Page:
# Astrodynamics/Coordinate Systems

## Coordinate Systems

Before orbits can be discussed, it is necessary to define the coordinate systems that will be used to describe them. Multiple systems are used in the study of space, and by extension astrodynamics.

Every coordinate system consists of three mutually perpendicular axes that describe the three-dimensional coordinates of all points in space. Each particular system is defined by three geometric objects: an origin, a reference direction and a fundamental plane. The origin defines the center from which the axes originate, three options for origins will be discussed in detail here: topocentric, geocentric and heliocentric. The reference direction defines the x-axis. The fundamental plane contains the x-axis and defines the z-axis as the direction normal to the plane. The y-axis completes the right-hand system defined by the other two vectors:

$\mathbf{\hat{y}} = \mathbf{\hat{z}} \times \mathbf{\hat{x}}$

Positions in these systems may be expressed either as spherical or rectangular coordinates. Generally, spherical coordinates are used in astronomy and other ground based observations where objects are sufficiently far away to not have discernible parallax.

Coordinate System Inertial? Origin Fundamental Plane Reference Direction Horizontal Angle Vertical Angle
Topocentric Horizon No Topocentric Local Horizon North/South point Azimuth Elevation
Earth-centered, Earth-Fixed
(ECEF)
No Geocentric Equator Prime Meridian Geodetic Longitude/
hour angle
Geodetic Latitude/
declination
Earth-centered inertial
(ECI)
Yes Geocentric Equatorial plane Vernal Equinox Right Ascension (α) Declination (δ)
Ecliptic Yes Geocentric Ecliptic Vernal Equinox Ecliptic longitude(λ) Ecliptic Latitude (β)
Yes Heliocentric Ecliptic Vernal Equinox Ecliptic longitude(l) Ecliptic Latitude (b)
Perifocal Yes Central body orbital plane Periapsis
(eccentricity vector)
True anomaly -

One can define coordinate systems centered on planets and other large bodies, but these are analogous to geocentric coordinate systems and will not be discussed in great detail. Additional astronomical coordinate systems have been defined, such as galactic and supergalactic, but these are currently of little practical use in astrodynamics.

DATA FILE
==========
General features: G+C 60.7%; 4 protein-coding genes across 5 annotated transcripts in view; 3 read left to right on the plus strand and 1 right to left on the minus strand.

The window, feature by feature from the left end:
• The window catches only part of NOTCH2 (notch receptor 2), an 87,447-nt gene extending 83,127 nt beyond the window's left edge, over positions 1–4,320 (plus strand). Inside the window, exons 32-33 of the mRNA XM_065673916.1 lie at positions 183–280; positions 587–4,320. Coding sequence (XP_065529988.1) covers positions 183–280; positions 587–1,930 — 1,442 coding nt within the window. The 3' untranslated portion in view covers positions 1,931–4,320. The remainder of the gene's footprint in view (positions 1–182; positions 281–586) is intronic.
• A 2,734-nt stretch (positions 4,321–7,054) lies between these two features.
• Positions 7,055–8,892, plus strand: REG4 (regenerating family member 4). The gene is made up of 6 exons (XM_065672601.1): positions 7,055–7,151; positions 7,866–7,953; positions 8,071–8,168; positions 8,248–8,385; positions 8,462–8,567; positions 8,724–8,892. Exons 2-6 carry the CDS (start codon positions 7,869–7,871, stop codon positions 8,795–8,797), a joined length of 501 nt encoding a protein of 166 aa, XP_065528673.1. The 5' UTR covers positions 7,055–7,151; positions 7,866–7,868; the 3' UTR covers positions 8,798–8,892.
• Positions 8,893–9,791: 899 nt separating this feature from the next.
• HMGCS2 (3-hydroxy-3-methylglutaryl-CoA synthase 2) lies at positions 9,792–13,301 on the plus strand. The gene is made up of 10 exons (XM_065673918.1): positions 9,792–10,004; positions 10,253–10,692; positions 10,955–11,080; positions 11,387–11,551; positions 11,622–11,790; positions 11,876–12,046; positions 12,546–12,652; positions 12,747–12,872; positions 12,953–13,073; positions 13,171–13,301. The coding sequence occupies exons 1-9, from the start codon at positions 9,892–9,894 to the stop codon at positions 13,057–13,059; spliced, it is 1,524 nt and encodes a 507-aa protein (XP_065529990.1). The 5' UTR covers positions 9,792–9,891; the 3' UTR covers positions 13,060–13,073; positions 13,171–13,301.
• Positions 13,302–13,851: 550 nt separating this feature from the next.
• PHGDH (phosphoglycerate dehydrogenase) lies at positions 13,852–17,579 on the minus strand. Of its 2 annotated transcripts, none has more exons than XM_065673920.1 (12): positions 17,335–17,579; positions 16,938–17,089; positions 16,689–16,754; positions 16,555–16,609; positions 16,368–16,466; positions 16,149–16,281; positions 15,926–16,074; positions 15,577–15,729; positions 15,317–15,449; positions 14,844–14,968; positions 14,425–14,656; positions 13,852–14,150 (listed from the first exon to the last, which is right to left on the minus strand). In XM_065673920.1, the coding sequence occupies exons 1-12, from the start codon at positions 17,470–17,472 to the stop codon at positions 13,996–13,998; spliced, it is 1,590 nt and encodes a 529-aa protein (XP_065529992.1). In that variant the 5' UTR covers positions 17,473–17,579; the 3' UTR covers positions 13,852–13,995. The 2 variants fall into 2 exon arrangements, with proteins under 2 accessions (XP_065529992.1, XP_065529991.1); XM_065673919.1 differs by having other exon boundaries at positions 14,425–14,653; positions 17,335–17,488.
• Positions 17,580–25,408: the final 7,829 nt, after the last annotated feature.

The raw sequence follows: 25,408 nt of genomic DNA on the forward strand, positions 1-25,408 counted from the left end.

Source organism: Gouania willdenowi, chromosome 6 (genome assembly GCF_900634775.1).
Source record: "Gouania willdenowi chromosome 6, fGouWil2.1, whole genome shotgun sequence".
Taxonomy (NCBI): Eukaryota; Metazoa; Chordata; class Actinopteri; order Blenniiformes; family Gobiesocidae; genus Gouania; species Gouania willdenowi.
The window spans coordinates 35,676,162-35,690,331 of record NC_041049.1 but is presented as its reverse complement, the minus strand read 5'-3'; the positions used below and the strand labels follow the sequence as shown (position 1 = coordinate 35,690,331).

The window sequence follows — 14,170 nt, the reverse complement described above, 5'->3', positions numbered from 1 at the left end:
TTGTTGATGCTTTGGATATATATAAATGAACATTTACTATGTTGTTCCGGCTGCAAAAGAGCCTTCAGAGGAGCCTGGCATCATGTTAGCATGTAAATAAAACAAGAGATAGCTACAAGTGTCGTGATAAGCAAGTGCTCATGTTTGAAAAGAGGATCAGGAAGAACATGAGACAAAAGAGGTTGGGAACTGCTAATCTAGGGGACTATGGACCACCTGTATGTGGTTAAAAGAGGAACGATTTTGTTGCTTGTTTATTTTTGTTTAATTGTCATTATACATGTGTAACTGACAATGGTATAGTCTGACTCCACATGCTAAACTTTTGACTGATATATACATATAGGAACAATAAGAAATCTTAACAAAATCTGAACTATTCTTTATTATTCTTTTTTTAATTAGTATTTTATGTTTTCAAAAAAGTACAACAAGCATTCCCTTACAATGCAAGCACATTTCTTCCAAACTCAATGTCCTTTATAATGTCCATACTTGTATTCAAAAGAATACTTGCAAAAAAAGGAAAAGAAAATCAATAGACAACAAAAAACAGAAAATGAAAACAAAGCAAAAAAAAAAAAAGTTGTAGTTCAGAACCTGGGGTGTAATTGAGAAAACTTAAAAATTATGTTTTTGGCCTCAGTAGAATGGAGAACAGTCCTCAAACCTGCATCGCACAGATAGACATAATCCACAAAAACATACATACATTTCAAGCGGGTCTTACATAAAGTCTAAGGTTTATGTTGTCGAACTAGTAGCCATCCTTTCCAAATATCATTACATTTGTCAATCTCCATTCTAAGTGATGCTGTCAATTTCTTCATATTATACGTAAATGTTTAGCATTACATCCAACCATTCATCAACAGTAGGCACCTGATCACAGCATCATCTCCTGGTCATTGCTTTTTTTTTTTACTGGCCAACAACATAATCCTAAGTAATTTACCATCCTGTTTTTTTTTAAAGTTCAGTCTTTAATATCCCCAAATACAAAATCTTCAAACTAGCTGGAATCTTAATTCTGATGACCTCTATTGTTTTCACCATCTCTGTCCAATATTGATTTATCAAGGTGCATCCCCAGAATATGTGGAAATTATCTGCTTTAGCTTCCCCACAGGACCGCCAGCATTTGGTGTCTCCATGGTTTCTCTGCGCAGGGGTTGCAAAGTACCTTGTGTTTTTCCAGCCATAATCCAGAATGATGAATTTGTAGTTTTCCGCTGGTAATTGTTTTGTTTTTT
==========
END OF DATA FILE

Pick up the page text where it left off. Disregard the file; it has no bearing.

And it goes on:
## Topocentric-Horizon

The topocentric-horizon system, also known as the "SEZ" system is a system of coordinates for use by observers on the surface of the earth. The surface of the observer forms the fundamental plane, that is tangent to the surface of the earth. The positive horizontal vector S is due south , the positive horizontal vector E is east, and the vector Z normal to the surface of the earth (up) is the third axis. Notice that the unit vectors change with time, which means that the topocentric-horizon system is a non-inertial system.

We can introduce a new vector, the vector re, which is the position vector from the center of the earth to a point on the surface of the earth. It is important to note that the length of this vector is not a constant, because the Earth is not a perfect sphere. The Z vector, which is normal to the surface of the earth does not necessarily pass through the center of the earth, and so it cannot be used to define the re vector.

## Geocentric-Equatorial

The geocentric-equatorial coordinate system uses the center of the earth as the origin, and uses the circle of the Earth's equator as the fundamental plane with the positive vertical axis is the north pole of the earth. Two different coordinate frames are generally employed: the Earth-centered, Earth fixed (ECEF) frame, which is non-inertial; and the Earth-centered Inertial (ECI) frame, which in inertial.

### Earth-centered inertial (ECI)

The ECI system is fixed in space, and does not rotate with the earth. The unit vectors that we will be using with the geocentric-equatorial system are I (for the vernal direction), J for the second direction in the equatorial plane), and K (for the direction of the north pole).

## Ecliptic

The heliocentric-ecliptic coordinate system uses the center of the sun as the origin, and is supremely useful for discussing orbits where the sun is the prime focus. The Earth's orbit forms the fundamental plane, and the vertical axis is the normal vector to that fundamental plane.

## Perifocal

The perifocal coordinate system is used to describe a satellite's position within its orbit. In a completely unperturbed orbit, the motion of the satellite is completely confined to one plane of motion, the perifocal system reduces orbital motion from three dimensions to two dimensions, greatly simplifying computations. This is most useful in the process of orbit propagation. Coordiantes for the perifocal system are generally expressed as PQW. The fundamental plane is the orbital plane. The P vector points from the prime focus to the periapsis point. The Q vector is in the fundamental plane, rotated 90° from the P vector, in the direction of the orbital motion. The W vector is normal to the orbital plane, and points in the direction of the angular momentum, h. Position and velocity vectors exist entirely within the orbital plane and thus can be described exclusively in terms of P and Q.

## Noninertial Derivatives

A problem arises when we have two coordinate systems, the first is a fixed system (a, b, c) and the second is rotating with respect to the first and is (d, e, f). We know that (d, e, f) is rotating in (a, b, c) with an angular velocity vector ω. That is, we can say:

$\bold{D}' = \bold{\omega}\times\bold{D}$
$\bold{E}' = \bold{\omega}\times\bold{E}$
$\bold{F}' = \bold{\omega}\times\bold{F}$

We have a vector X that is defined in both systems:

$\bold{X} = X_a\bold{A} + X_b\bold{B} + X_c\bold{C} = X_d\bold{D} + X_e\bold{E} + X_f\bold{F}$

The time derivative of A can be defined as:

$\frac{d}{dt}\bold{A}|_{(a, b, c)} = \frac{d}{dt}\bold{A}|_{(d, e, f)} + \bold{\omega} \times \bold{A}$